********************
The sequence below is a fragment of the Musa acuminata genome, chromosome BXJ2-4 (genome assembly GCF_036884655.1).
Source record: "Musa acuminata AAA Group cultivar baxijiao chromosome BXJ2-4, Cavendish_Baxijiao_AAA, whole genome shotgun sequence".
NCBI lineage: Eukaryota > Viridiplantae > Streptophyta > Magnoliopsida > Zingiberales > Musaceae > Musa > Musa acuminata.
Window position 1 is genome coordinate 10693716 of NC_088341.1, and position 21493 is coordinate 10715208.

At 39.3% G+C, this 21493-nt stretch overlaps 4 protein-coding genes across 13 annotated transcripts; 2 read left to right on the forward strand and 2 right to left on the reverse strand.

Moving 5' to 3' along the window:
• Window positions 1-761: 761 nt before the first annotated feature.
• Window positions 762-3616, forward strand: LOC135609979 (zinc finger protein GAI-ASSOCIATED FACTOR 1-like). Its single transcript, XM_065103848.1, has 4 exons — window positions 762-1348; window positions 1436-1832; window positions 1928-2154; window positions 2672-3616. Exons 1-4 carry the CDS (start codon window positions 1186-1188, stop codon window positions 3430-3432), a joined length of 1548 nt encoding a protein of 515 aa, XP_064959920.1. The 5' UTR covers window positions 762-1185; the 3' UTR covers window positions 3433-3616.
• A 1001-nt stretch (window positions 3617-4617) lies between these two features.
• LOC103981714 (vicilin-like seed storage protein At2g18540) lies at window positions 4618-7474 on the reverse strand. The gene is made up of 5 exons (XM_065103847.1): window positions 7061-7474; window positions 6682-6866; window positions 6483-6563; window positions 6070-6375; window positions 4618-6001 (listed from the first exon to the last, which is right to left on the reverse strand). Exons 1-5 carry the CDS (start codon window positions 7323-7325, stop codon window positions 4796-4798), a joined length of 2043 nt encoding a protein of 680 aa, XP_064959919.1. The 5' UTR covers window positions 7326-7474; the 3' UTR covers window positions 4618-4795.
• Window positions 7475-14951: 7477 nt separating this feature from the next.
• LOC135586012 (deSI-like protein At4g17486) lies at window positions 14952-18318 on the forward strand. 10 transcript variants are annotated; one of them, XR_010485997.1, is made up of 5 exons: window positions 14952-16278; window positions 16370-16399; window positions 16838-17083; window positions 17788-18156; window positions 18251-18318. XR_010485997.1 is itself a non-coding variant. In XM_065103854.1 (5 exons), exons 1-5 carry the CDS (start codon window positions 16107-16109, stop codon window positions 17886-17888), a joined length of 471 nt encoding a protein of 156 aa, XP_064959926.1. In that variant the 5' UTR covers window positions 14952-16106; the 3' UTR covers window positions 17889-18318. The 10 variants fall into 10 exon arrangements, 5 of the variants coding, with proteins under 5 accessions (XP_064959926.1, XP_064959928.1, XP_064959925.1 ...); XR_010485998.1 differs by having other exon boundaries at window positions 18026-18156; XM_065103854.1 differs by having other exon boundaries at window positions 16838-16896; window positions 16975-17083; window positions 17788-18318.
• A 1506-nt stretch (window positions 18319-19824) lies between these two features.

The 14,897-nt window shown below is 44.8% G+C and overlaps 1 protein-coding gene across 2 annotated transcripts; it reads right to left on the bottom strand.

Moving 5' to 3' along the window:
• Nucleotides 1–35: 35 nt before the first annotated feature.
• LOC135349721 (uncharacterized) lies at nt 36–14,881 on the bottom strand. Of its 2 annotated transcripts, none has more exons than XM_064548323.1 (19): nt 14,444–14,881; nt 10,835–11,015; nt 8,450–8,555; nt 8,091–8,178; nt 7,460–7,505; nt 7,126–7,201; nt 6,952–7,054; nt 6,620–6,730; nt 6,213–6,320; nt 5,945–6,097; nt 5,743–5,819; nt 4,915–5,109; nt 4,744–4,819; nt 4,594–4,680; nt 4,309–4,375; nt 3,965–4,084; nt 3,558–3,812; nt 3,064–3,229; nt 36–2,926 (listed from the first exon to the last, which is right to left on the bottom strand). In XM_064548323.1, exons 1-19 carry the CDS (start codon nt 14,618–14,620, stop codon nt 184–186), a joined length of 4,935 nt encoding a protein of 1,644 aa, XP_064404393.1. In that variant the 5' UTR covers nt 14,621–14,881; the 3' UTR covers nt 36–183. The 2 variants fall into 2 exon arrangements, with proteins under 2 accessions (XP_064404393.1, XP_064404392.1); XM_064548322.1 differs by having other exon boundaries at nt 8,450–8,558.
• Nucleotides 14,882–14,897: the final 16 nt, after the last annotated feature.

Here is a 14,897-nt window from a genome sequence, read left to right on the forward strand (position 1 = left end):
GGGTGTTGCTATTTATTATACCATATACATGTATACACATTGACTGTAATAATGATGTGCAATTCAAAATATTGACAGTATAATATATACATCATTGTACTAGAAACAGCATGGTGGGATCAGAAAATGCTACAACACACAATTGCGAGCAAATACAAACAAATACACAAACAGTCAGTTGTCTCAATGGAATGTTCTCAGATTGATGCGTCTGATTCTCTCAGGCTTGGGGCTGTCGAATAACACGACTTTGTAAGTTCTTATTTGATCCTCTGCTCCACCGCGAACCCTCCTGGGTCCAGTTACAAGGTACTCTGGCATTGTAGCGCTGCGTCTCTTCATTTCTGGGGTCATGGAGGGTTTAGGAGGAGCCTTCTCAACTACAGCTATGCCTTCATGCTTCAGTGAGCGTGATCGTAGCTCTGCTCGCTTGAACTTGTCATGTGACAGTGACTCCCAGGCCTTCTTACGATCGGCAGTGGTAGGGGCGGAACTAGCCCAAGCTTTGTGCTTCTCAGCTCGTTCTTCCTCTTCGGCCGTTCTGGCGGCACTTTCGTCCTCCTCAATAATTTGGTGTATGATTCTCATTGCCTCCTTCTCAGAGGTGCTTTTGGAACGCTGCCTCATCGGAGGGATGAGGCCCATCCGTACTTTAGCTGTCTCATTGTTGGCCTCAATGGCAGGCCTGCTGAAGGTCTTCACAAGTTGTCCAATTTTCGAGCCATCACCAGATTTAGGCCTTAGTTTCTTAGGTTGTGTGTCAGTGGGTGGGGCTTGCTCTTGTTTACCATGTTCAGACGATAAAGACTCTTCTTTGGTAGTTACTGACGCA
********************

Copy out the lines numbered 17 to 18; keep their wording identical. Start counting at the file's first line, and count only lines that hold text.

• LOC135349721 (uncharacterized) lies at nt 36–14,881 on the bottom strand. Of its 2 annotated transcripts, none has more exons than XM_064548323.1 (19): nt 14,444–14,881; nt 10,835–11,015; nt 8,450–8,555; nt 8,091–8,178; nt 7,460–7,505; nt 7,126–7,201; nt 6,952–7,054; nt 6,620–6,730; nt 6,213–6,320; nt 5,945–6,097; nt 5,743–5,819; nt 4,915–5,109; nt 4,744–4,819; nt 4,594–4,680; nt 4,309–4,375; nt 3,965–4,084; nt 3,558–3,812; nt 3,064–3,229; nt 36–2,926 (listed from the first exon to the last, which is right to left on the bottom strand). In XM_064548323.1, exons 1-19 carry the CDS (start codon nt 14,618–14,620, stop codon nt 184–186), a joined length of 4,935 nt encoding a protein of 1,644 aa, XP_064404393.1. In that variant the 5' UTR covers nt 14,621–14,881; the 3' UTR covers nt 36–183. The 2 variants fall into 2 exon arrangements, with proteins under 2 accessions (XP_064404393.1, XP_064404392.1); XM_064548322.1 differs by having other exon boundaries at nt 8,450–8,558.
• Nucleotides 14,882–14,897: the final 16 nt, after the last annotated feature.